"Then, in 1923, Sun made a decision that would help shape the path of Chinese history. For years, he had been seeking foreign support for his dream of launching a revolutionary army that would unify China, with him as its president. The Western powers had all turned him down flat. But there was another hand to play in the early 1920s. By 1921 the Bolshevik Revolution in Russia had been secured after a bloody and vicious civil war. Leon Trotsky, the fiery foreign minister of the new regime, was eager to find opportunities to use the Comintern, the agency responsible for spreading revolution abroad. In 1923 Sun held talks with Adolf Joffe, the representative of the Comintern, for a formal alliance between the Nationalists and the Soviets. In the Soviet view, China was too backward for a socialist revolution. Instead, a 'national bourgeois' party, the Nationalists, should carry out the first revolution. Sun agreed, content to ally with Russia, believing that alone among Western nations she had shown 'benevolence and justice.' ...
"The new alliance changed the fate of the Chinese Communist Party. During the first couple of years of the party's history, it was a tiny and marginal political grouping (as well as being officially illegal). It made grand claims about fomenting a revolution among urban workers, Bolshevik-style, but in reality it had little prospect of doing so. Cooperation between Sun and the Soviets gave the CCP a crucial opportunity to expand. On Soviet advice, many Communists also joined the Nationalists, forming the United Front, making the two parties hard to distinguish during this period. The alliance made sense ideologically for Sun as well. His political philosophy, which he termed the 'Three Peoples Principle's,' consisted of democracy, nationalism, and the idea of 'people's livelihood,' a vague social welfarism that was sometimes rendered as 'socialism' in English. He was not a Communist, but he and the Soviets had enough in common to make the alliance useful for both sides. Sun's prestige was also enough to calm the more conservative elements in the Nationalist Party who were wary of the Bolsheviks.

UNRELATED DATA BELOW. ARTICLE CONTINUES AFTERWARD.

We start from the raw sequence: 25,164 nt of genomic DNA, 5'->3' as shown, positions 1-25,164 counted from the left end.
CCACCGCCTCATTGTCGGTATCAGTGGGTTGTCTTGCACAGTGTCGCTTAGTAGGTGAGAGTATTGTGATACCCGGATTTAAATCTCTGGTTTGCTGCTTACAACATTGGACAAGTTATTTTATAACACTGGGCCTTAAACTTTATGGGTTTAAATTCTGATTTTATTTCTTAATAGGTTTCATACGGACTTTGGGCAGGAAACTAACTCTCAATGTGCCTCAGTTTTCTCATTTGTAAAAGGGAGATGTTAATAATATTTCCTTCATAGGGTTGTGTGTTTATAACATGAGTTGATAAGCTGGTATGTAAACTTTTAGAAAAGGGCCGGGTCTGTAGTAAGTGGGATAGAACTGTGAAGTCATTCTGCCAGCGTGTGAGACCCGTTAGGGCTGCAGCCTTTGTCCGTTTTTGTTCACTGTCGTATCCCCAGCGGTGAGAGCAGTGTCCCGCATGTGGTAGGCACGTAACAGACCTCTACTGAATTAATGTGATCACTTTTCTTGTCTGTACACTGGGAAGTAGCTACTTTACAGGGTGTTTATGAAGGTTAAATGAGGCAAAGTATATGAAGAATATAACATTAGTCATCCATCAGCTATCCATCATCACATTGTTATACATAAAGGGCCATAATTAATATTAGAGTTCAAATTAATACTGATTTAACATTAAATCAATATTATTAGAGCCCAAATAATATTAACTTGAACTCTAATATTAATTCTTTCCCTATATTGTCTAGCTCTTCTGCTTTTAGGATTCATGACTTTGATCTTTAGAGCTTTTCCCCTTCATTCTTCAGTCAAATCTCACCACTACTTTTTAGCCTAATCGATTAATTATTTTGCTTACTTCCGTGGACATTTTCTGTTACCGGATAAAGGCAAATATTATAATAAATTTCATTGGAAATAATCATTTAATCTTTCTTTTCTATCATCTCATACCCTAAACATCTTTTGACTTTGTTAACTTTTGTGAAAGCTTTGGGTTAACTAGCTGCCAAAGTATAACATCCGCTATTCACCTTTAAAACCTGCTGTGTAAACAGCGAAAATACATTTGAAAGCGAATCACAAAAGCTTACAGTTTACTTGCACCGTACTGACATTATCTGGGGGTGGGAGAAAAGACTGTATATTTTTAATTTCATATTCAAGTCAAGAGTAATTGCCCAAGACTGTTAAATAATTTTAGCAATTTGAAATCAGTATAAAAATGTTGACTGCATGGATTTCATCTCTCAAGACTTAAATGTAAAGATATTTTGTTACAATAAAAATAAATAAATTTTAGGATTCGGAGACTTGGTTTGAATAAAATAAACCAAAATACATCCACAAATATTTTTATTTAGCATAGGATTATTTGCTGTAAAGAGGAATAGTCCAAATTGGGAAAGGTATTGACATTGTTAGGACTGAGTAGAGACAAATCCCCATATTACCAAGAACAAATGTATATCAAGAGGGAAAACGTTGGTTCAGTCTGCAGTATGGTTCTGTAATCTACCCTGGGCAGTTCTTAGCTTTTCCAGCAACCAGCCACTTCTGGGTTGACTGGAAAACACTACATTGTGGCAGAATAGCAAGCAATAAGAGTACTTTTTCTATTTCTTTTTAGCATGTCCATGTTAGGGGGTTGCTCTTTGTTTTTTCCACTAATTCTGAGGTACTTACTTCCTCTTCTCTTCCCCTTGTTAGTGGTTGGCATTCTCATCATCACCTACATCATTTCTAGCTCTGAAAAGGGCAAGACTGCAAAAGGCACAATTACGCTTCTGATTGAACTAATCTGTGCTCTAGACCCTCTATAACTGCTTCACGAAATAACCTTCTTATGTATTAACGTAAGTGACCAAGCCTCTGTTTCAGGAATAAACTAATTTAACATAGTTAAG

"Revolutionary politics were forged on a small island in Guangzhou (Canton) Harbor. The nerve center was the Whampoa (Huangpu) military academy, where the Soviets tutored China's revolutionaries. For both the Nationalists and Communists, the experience of working with the Soviets between 1923 and 1927 on the National Revolutionary Army (NRA) was crucial. Wang Jingwei worked in the political education department of the academy, and alongside him was a rising star of the CCP, Zhou Enlai (later to become Chinas premier under Mao). On the military side, Chiang Kai-shek rose rapidly in the officer corps as his organizational skills became better known and better valued, along with his comrade from his Japan days, He Yingqin. Also at the Academy were Hu Zongnan and Xue Yue, both of whom would provide crucial military service to Chiang during the war years.
"The alliance was of particular interest to the young Communist Mao Zedong, as it meant a much larger party base which he could use to plan radical revolution."
Forgotten Ally: China's World War II, 1937-1945
by Rana Mitter by Houghton Mifflin Harcourt